work and personal attention involved.
Choosing a Location. Select a plot of good,
well-drained soil near a water supply. It should
be close to the home for convenience but should
not be shaded by tall buillin~l or trees. Enclosing
the garden j-pot wVith ftlee i: usPLall profitable.
The Garden Design. liani\ goidenets find it
helljtul to dinaw 1nut in p.iper the location of each
row anld the clop I.I1 -iu e-1iin of Lrops to be
planted.
CROP REQ UIRE MENTS
Vegetables suited t,, I-lgriil i nnlces, leading
varieties, seed or pl|aint;is neiieded. pIlantinl distances
and depths. lj t time I'.nr ,lntintg by areas,
hardiness. da, ts t hlialri'v -t ::ni.l XI- l:.cted yields
are shown in the Planting- (;uidhl n I he inside of
this leaflet.
SOIL PREPARATION
Spade well o plo. the land at leIat 3 weeks
before planting. Re\work Ihe soiil ii sec,.ure a fine
firm seedbed for planting.

LIVING
Lime to sweeten the soil should lie n pplied only
when the needs have been estalishedl by a re-
2





ble soil test. The best range for gardens on
ndy soil is between pH 5.5 and 6.0. Applicatins
2 to 3 pounds of finely giound dol:i.mitic lime-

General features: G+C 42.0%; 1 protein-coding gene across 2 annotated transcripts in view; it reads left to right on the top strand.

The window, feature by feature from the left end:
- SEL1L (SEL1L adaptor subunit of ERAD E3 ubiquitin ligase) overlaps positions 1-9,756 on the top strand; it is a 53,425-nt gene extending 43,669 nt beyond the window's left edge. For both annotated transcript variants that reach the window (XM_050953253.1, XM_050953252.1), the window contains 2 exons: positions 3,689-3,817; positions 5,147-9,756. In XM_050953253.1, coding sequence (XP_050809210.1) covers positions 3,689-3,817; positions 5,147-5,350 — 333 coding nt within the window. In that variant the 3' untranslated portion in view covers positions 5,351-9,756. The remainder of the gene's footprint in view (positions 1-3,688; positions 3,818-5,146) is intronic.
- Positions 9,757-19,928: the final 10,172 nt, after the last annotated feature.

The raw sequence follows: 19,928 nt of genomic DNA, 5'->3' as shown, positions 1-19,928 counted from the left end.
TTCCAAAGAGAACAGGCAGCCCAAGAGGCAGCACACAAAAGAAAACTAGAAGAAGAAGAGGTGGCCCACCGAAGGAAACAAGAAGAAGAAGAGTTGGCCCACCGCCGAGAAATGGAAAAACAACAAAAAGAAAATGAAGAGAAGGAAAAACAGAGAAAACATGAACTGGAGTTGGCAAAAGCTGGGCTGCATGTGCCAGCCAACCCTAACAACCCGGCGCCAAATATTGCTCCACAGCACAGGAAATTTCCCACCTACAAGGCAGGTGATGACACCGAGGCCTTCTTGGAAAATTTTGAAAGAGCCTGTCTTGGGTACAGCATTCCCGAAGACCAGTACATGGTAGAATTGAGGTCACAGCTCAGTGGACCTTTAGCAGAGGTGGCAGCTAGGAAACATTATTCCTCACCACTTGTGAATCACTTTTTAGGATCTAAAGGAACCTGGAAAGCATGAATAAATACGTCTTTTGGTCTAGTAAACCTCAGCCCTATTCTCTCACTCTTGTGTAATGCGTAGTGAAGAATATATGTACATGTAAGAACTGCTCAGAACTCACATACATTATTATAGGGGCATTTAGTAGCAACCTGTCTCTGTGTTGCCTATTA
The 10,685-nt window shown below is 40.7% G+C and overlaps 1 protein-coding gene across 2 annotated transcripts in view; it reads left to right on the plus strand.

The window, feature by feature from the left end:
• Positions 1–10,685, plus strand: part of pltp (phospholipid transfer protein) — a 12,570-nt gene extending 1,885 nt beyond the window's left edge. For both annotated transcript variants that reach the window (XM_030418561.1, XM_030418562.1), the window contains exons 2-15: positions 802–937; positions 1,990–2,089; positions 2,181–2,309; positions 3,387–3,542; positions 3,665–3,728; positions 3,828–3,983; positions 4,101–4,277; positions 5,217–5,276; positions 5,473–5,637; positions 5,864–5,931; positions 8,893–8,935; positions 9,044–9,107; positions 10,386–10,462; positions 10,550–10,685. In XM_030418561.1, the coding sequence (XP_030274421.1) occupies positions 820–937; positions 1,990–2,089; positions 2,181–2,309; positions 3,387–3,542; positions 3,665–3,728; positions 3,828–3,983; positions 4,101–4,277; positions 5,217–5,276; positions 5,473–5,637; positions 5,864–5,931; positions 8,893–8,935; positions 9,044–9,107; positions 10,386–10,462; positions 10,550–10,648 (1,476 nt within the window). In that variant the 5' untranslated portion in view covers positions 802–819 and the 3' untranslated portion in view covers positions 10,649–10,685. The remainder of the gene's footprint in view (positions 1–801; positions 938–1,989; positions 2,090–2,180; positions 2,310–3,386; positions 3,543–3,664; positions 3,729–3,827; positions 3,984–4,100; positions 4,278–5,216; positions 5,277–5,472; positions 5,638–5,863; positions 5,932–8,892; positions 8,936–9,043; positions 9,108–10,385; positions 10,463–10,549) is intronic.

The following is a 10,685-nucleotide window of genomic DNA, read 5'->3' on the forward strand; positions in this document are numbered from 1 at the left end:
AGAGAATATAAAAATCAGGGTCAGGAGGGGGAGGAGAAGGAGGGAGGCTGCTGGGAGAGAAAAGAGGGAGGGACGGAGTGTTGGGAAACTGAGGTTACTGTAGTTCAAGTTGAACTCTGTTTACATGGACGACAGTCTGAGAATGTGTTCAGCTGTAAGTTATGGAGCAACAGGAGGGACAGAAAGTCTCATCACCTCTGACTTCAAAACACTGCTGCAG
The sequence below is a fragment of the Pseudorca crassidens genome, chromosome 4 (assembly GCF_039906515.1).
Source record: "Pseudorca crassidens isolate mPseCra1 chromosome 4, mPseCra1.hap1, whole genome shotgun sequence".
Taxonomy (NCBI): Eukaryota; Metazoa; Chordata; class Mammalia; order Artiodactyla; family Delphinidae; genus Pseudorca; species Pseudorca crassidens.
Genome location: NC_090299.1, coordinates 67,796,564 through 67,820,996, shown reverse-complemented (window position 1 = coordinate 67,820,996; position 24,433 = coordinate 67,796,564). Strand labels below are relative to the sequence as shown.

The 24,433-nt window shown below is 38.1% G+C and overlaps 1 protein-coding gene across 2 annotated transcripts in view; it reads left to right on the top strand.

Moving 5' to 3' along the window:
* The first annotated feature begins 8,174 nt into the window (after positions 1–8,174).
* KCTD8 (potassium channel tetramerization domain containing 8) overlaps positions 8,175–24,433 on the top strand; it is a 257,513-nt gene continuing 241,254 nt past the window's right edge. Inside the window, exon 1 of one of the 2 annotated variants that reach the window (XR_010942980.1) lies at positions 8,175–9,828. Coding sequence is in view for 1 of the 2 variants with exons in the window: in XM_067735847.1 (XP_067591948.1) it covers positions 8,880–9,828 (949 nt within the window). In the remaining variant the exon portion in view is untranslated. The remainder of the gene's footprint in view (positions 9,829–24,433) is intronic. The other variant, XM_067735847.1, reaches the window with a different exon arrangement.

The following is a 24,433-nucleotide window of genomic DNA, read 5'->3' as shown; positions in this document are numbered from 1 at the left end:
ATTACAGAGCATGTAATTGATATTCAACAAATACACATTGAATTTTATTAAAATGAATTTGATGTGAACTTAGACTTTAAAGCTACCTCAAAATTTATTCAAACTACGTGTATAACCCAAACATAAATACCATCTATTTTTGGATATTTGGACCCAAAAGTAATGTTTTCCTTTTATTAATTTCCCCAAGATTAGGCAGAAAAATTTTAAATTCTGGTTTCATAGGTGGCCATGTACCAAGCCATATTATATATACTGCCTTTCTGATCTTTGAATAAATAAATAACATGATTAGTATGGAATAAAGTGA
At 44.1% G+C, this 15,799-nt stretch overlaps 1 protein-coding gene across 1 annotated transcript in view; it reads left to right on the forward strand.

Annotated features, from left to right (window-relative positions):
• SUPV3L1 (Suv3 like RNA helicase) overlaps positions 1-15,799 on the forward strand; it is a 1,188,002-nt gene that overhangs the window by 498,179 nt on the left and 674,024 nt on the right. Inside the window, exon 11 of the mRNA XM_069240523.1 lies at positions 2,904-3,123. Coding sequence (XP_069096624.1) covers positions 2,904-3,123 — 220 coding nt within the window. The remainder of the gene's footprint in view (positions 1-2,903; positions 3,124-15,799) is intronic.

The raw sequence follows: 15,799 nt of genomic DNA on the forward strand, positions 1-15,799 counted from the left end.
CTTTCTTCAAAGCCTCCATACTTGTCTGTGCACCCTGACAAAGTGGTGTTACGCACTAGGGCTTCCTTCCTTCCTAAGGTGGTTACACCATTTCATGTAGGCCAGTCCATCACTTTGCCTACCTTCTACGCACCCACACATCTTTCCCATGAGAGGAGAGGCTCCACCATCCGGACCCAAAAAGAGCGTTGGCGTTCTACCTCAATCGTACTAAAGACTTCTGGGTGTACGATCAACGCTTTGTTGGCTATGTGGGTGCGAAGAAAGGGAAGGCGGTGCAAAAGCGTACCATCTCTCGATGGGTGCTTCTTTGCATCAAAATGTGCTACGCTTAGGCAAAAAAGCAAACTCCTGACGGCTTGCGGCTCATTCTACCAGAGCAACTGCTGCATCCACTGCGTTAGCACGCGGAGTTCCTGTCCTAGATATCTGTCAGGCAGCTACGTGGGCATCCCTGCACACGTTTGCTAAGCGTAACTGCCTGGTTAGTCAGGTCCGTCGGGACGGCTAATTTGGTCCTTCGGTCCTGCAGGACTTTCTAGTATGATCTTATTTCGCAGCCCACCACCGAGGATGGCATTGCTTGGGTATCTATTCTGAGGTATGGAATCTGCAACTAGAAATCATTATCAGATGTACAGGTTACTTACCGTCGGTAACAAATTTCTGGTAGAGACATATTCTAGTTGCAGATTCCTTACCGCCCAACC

tone per 100 sqluale feet usually i\ll be sufficient
except on extremely acid soils.
Lime needs should be met well in ad vance of the
plantingg date, preferably 2 to 3 months before
he garden is to be planted. However. hydrated
'me may be applied two weeks I.r more before
nting where a quick-acting material is neces-
y. Use at three-fourths the rate of dolomite.
listen the garden soil, and make sine the lime
thoioueghly mixed into the soil.

ORGANIC MATTER
maior ity of Floi ida soils are low in organic
- or humus. Organic matter is valuable in
in,.ieanes the \ratier hlding capacity of a
appliess nutiients and inmijrves the ease of
-I I Tils. 'ThIe i. anic. matter content of a
;iy be infleaec-il I,:."' ;Li ,lyirn animal manure,
leaves or an i, jI.tly decomposed plant
(~'. C'l,'er ci.'ps ;aii organic matter when
d ,.i .s li'a edl inti, a s.-'i.
mial mlanlrie is not a balanced fertilizer.